At the just completed ASA conference in San Francisco, Dr. John B. Neeld, Jr. delivered the prestigious Emery A Rovenstine Memorial Lecture to thousands of anesthesiologists in the audience. Dr. Neeld is a former president of the ASA back in 1999. His talk was titled, "Winning The War." As you might guess, it has nothing to do with the war on poverty, drugs, or Afghanistan. Instead it is a call to arms against the encroachment of CRNA's into our profession.
"We are in a war over the provision of anesthesia for patients," he said. "The safety and survival of millions of patients demand that we win this war. I call upon ASA to appropriate $1 million to fund outcomes research to demonstrate the value of physician-led anesthesia teams." He notes that the nurses are quickly gathering allies in all the right political offices to expand their practices. The Obamacare laws even forbid payment discrimination by federal programs for delivery of medical services no matter whether they are performed by MD's or CRNA's. Continues Dr. Neeld, "Failure to prove that anesthesiologist-led care is the gold standard will submit millions of patients to increased risk. Performing these outcomes studies is all about the patient."
Bravo Dr. Neeld. We do need to prove to everybody, especially the people who are paying our bills, that anesthesiologists deliver a higher quality of anesthesia and increased levels of safety to our patients than CRNA's. However the proof is in the pudding. Just having a gut feeling about our superiority in providing anesthesia due to our longer training period or hearing anecdotal tales of scary nurse anesthetists' misadventures in the operating rooms don't sway anybody's perception that anesthesiologists cost too much money.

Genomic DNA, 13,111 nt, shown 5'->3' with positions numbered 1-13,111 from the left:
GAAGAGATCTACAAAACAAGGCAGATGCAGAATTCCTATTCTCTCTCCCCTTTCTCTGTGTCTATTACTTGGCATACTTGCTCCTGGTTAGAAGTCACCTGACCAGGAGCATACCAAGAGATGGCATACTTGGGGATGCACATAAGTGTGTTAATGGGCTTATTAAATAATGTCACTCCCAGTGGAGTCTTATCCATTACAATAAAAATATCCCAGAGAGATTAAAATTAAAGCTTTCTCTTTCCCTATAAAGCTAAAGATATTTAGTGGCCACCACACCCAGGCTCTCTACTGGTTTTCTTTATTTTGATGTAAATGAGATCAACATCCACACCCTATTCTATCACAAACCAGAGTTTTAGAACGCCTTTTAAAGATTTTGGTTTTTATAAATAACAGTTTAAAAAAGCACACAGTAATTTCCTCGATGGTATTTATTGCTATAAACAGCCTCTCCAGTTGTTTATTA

As I have mentioned, we have pretty much shot ourselves in the foot with our drive to improve patient safety in the OR. While it is great for patients that anesthesia has now become one of the safest fields in medicine, it has greatly complicated our ability to market ourselves as the better anesthesia providers. With anesthesia complications now running so low, it is nigh impossible to prove one way or another the differences in outcomes between MD's and CRNA's. With the ASA's stated goals of eventually have zero anesthesia complications, this will only exacerbate our high cost image problems. After all, if a procedure is highly risky, patients will want the physician who is the most highly trained and has the most experience. However, if the risk becomes very low, regardless of who is doing it, the urgency to want only the best trained provider becomes less immediate and people start shopping around using other factors besides training, such as cost. For example, nobody is going to cost shop a neurosurgeon for a brain tumor resection because the procedure has a relatively high risk of complications. The patient will want the best surgeon available. However if anesthesia risks are practically zero, regardless of who is administering it, then costs will definitely become a consideration, which it already has for many hospitals and insurance companies.
So Dr. Neeld should be commended for stepping into this minefield. However, any chance that some studies will show the superiority of anesthesiologists over CRNA's will be years away and cost millions of dollars to conduct. And in the end it may just prove that the outcomes are the same regardless of who is pushing the big syringe and little syringe as the ASA's zero anesthesia complications initiatives become widely adopted by all anesthesia providers, whether they be doctors or nurses.
Where is the next great peril to anesthesiologists about to occur? Read about it here.